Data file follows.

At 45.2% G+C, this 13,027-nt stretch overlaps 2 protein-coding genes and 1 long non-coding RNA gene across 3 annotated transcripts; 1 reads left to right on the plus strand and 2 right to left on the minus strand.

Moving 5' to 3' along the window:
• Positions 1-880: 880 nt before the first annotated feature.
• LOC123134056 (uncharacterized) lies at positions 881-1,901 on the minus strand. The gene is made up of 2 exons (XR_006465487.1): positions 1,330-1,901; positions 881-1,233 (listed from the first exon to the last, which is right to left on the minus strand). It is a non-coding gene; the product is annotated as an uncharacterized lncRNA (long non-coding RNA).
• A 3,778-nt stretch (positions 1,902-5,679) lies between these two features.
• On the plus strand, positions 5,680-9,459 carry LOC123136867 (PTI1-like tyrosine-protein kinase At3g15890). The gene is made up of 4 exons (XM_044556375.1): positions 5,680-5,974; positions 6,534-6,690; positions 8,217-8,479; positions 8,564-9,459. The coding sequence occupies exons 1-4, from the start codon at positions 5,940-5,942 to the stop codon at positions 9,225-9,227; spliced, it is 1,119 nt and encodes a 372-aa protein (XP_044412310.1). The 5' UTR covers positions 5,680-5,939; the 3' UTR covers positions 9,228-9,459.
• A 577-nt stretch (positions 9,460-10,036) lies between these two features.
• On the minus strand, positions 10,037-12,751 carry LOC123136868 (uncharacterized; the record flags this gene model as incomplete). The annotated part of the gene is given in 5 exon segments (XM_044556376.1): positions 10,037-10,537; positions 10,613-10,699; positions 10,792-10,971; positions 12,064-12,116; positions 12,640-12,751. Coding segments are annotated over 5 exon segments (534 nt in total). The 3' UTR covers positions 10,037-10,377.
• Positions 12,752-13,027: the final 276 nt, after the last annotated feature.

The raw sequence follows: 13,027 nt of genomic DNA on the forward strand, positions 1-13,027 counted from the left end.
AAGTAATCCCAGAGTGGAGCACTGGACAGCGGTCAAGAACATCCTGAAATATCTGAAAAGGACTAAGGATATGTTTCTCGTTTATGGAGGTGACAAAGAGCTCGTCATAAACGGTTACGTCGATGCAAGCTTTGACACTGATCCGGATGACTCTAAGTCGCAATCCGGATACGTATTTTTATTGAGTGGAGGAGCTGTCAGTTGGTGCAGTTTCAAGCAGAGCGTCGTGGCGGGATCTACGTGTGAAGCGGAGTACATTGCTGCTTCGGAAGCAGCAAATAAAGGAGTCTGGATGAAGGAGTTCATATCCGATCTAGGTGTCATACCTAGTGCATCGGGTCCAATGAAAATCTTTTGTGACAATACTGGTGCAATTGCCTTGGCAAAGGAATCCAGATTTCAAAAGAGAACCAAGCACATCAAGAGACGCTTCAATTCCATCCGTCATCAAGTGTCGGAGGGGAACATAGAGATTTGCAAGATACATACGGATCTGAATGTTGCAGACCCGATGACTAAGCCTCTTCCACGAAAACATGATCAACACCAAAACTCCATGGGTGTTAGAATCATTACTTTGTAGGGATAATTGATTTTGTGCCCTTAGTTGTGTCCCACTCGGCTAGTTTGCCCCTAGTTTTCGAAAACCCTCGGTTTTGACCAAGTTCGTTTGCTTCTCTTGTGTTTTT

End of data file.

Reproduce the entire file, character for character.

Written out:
At 45.2% G+C, this 13,027-nt stretch overlaps 2 protein-coding genes and 1 long non-coding RNA gene across 3 annotated transcripts; 1 reads left to right on the plus strand and 2 right to left on the minus strand.

Moving 5' to 3' along the window:
• Positions 1-880: 880 nt before the first annotated feature.
• LOC123134056 (uncharacterized) lies at positions 881-1,901 on the minus strand. The gene is made up of 2 exons (XR_006465487.1): positions 1,330-1,901; positions 881-1,233 (listed from the first exon to the last, which is right to left on the minus strand). It is a non-coding gene; the product is annotated as an uncharacterized lncRNA (long non-coding RNA).
• A 3,778-nt stretch (positions 1,902-5,679) lies between these two features.
• On the plus strand, positions 5,680-9,459 carry LOC123136867 (PTI1-like tyrosine-protein kinase At3g15890). The gene is made up of 4 exons (XM_044556375.1): positions 5,680-5,974; positions 6,534-6,690; positions 8,217-8,479; positions 8,564-9,459. The coding sequence occupies exons 1-4, from the start codon at positions 5,940-5,942 to the stop codon at positions 9,225-9,227; spliced, it is 1,119 nt and encodes a 372-aa protein (XP_044412310.1). The 5' UTR covers positions 5,680-5,939; the 3' UTR covers positions 9,228-9,459.
• A 577-nt stretch (positions 9,460-10,036) lies between these two features.
• On the minus strand, positions 10,037-12,751 carry LOC123136868 (uncharacterized; the record flags this gene model as incomplete). The annotated part of the gene is given in 5 exon segments (XM_044556376.1): positions 10,037-10,537; positions 10,613-10,699; positions 10,792-10,971; positions 12,064-12,116; positions 12,640-12,751. Coding segments are annotated over 5 exon segments (534 nt in total). The 3' UTR covers positions 10,037-10,377.
• Positions 12,752-13,027: the final 276 nt, after the last annotated feature.

The raw sequence follows: 13,027 nt of genomic DNA on the forward strand, positions 1-13,027 counted from the left end.
AAGTAATCCCAGAGTGGAGCACTGGACAGCGGTCAAGAACATCCTGAAATATCTGAAAAGGACTAAGGATATGTTTCTCGTTTATGGAGGTGACAAAGAGCTCGTCATAAACGGTTACGTCGATGCAAGCTTTGACACTGATCCGGATGACTCTAAGTCGCAATCCGGATACGTATTTTTATTGAGTGGAGGAGCTGTCAGTTGGTGCAGTTTCAAGCAGAGCGTCGTGGCGGGATCTACGTGTGAAGCGGAGTACATTGCTGCTTCGGAAGCAGCAAATAAAGGAGTCTGGATGAAGGAGTTCATATCCGATCTAGGTGTCATACCTAGTGCATCGGGTCCAATGAAAATCTTTTGTGACAATACTGGTGCAATTGCCTTGGCAAAGGAATCCAGATTTCAAAAGAGAACCAAGCACATCAAGAGACGCTTCAATTCCATCCGTCATCAAGTGTCGGAGGGGAACATAGAGATTTGCAAGATACATACGGATCTGAATGTTGCAGACCCGATGACTAAGCCTCTTCCACGAAAACATGATCAACACCAAAACTCCATGGGTGTTAGAATCATTACTTTGTAGGGATAATTGATTTTGTGCCCTTAGTTGTGTCCCACTCGGCTAGTTTGCCCCTAGTTTTCGAAAACCCTCGGTTTTGACCAAGTTCGTTTGCTTCTCTTGTGTTTTT